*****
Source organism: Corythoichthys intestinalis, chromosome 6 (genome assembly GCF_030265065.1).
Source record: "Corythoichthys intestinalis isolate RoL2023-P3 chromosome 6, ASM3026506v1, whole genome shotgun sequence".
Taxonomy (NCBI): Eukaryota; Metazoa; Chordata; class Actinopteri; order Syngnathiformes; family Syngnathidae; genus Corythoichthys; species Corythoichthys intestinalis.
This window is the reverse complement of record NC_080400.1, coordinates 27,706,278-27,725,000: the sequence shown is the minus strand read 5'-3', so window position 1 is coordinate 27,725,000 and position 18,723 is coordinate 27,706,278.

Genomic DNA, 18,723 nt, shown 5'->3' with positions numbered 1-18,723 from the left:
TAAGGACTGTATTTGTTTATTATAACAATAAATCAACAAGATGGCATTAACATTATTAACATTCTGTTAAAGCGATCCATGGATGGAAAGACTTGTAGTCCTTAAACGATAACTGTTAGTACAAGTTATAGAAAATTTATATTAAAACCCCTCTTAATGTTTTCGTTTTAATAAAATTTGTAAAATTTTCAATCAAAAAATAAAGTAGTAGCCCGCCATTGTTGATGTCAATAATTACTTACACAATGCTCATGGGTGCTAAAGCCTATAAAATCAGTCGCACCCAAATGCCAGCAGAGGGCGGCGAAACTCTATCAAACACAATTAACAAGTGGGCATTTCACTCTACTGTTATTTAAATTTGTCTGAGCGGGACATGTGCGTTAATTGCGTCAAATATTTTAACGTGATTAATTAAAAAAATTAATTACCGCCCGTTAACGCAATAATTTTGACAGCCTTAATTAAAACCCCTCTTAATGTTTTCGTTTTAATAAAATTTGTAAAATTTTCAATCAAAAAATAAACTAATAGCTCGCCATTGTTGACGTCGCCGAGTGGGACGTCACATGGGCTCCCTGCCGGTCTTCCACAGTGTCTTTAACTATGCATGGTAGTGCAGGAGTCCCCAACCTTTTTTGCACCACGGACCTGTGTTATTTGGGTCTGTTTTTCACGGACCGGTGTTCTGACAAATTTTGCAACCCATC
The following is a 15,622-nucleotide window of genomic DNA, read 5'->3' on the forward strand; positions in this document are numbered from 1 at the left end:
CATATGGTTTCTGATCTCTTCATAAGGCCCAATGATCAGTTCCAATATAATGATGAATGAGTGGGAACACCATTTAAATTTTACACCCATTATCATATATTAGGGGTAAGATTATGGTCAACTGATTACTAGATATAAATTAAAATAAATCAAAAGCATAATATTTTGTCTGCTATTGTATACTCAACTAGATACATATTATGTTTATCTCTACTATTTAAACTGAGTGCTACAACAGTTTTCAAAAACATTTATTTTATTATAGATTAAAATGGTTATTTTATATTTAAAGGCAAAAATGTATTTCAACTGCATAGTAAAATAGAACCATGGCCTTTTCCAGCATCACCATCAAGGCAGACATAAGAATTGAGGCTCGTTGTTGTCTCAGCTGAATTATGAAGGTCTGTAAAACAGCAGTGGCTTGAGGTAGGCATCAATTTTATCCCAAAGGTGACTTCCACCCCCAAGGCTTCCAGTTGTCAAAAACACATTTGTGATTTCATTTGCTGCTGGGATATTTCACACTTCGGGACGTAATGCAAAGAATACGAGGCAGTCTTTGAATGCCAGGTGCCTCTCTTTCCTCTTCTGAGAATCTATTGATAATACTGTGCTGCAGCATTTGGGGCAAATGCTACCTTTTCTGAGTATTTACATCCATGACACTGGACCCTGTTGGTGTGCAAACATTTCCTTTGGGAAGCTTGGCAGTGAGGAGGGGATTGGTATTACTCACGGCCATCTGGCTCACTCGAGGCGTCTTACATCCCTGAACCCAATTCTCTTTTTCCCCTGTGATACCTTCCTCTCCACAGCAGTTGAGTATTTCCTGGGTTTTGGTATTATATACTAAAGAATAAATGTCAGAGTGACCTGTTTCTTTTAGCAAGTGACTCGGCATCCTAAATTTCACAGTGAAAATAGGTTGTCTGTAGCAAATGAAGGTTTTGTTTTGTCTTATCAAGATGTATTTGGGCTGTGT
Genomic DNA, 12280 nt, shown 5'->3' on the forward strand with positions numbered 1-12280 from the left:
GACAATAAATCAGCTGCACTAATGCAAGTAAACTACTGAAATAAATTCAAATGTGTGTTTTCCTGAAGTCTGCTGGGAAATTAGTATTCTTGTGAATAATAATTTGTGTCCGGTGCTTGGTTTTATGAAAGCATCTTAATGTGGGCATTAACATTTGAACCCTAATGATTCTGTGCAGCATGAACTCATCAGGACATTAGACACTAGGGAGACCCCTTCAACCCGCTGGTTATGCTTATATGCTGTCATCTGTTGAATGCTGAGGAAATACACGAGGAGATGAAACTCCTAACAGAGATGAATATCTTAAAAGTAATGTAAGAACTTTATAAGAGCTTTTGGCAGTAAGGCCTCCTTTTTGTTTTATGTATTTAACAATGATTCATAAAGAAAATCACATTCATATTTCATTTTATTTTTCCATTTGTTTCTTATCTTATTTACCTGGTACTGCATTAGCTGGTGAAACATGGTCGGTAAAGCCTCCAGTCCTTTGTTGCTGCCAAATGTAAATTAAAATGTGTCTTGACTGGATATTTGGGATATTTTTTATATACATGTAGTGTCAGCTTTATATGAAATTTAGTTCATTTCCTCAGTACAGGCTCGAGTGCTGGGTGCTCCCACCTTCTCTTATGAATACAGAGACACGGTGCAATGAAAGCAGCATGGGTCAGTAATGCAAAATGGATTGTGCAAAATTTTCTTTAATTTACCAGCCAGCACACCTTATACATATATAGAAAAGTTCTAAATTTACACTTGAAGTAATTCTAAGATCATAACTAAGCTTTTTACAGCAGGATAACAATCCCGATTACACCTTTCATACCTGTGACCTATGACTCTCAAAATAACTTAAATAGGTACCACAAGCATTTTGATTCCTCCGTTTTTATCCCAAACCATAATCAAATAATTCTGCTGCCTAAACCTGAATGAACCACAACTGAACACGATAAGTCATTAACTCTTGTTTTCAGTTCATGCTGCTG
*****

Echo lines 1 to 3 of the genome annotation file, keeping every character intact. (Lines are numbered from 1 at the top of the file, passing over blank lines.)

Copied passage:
Source organism: Corythoichthys intestinalis, chromosome 6 (genome assembly GCF_030265065.1).
Source record: "Corythoichthys intestinalis isolate RoL2023-P3 chromosome 6, ASM3026506v1, whole genome shotgun sequence".
Taxonomy (NCBI): Eukaryota; Metazoa; Chordata; class Actinopteri; order Syngnathiformes; family Syngnathidae; genus Corythoichthys; species Corythoichthys intestinalis.